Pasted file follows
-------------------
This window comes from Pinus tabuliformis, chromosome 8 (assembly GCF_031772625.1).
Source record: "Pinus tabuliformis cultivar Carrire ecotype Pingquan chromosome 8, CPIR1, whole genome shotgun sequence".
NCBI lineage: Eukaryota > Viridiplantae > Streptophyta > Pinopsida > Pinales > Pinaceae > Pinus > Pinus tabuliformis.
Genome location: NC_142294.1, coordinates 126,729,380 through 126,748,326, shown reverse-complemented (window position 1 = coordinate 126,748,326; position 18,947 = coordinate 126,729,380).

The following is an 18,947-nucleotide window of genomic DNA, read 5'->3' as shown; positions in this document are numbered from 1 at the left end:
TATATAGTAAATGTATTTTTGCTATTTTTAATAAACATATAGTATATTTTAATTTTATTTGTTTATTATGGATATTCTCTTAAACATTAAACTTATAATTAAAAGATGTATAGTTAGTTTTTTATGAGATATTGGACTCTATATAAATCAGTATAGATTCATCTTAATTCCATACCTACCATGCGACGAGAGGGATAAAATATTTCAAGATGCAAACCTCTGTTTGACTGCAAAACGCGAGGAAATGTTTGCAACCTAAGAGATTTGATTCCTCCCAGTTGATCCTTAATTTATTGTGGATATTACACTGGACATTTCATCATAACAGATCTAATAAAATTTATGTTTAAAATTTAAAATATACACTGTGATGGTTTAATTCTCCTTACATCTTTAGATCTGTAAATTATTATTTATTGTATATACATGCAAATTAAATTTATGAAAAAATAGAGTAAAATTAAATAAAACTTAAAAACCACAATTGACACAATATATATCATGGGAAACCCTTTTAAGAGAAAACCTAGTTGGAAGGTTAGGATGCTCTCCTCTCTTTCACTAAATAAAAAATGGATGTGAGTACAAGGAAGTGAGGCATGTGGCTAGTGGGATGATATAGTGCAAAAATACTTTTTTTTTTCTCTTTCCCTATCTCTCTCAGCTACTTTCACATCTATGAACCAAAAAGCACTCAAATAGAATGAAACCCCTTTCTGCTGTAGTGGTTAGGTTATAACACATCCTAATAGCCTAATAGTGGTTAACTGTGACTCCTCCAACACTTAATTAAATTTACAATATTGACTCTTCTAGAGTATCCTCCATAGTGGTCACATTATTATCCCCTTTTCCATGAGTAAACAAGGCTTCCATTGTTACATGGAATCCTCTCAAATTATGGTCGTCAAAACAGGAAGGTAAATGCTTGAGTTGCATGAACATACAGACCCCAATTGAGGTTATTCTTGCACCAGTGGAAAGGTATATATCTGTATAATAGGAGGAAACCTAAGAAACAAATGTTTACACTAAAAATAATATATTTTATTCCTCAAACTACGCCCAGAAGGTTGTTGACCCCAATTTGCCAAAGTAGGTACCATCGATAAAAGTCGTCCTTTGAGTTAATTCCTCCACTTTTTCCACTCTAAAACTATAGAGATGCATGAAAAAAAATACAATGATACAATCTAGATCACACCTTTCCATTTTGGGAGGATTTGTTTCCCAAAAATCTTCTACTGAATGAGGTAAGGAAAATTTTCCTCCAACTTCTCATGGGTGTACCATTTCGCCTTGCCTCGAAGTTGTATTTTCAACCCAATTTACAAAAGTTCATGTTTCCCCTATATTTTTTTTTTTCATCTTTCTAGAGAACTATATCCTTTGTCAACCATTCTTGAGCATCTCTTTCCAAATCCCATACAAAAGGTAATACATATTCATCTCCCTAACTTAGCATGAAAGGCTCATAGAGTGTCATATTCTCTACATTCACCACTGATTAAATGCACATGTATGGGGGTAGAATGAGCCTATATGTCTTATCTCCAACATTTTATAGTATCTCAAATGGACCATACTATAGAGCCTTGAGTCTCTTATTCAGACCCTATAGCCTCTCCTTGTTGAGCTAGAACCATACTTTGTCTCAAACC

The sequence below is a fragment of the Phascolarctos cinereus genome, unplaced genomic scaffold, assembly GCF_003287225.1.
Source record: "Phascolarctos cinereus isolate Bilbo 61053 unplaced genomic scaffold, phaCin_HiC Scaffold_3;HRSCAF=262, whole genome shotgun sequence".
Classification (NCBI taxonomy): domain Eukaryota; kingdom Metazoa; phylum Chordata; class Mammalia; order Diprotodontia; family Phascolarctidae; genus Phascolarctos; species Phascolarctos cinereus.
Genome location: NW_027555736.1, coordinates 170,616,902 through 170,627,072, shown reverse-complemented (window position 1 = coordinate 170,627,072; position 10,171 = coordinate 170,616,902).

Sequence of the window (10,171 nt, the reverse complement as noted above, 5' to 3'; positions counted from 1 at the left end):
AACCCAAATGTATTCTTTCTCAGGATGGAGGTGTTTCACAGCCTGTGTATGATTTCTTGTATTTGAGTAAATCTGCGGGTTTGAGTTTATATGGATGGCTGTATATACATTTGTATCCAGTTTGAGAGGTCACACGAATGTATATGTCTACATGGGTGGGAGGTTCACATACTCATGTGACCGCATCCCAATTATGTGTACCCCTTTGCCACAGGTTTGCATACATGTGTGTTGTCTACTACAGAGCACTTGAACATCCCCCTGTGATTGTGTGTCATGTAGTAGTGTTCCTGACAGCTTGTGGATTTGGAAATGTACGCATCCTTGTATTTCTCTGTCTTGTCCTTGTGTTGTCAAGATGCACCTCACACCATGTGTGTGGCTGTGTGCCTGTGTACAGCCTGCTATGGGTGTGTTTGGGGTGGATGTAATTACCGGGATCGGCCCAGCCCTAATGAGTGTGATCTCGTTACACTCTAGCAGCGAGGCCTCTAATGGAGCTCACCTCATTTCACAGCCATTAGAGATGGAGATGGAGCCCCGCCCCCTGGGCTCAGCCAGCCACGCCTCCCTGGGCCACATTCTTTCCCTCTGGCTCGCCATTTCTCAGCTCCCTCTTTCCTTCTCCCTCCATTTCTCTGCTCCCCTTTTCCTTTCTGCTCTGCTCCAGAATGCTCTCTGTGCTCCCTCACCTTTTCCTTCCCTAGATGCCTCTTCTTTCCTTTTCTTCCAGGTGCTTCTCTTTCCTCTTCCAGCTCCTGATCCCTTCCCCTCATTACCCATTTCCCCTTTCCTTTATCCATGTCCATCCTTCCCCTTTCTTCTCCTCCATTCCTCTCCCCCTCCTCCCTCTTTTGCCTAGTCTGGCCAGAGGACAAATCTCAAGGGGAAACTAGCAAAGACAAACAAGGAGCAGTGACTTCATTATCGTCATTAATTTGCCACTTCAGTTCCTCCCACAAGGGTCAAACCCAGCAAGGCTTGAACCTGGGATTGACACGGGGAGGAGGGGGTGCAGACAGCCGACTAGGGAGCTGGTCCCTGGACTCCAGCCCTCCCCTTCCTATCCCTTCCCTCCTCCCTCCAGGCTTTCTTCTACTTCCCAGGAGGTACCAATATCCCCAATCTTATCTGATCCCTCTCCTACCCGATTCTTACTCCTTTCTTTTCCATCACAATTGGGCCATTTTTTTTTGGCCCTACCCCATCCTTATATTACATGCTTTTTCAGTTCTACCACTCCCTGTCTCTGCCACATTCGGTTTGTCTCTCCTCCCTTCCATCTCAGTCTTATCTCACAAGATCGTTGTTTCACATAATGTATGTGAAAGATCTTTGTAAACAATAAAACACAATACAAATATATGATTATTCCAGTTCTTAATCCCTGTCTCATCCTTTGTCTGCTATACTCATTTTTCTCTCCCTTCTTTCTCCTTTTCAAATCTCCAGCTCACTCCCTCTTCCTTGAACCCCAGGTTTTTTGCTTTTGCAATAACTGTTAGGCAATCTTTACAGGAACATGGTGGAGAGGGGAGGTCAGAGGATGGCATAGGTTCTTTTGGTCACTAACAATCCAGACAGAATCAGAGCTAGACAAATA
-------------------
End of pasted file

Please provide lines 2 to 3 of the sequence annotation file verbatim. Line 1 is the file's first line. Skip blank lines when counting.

Source record: "Pinus tabuliformis cultivar Carrire ecotype Pingquan chromosome 8, CPIR1, whole genome shotgun sequence".
NCBI lineage: Eukaryota > Viridiplantae > Streptophyta > Pinopsida > Pinales > Pinaceae > Pinus > Pinus tabuliformis.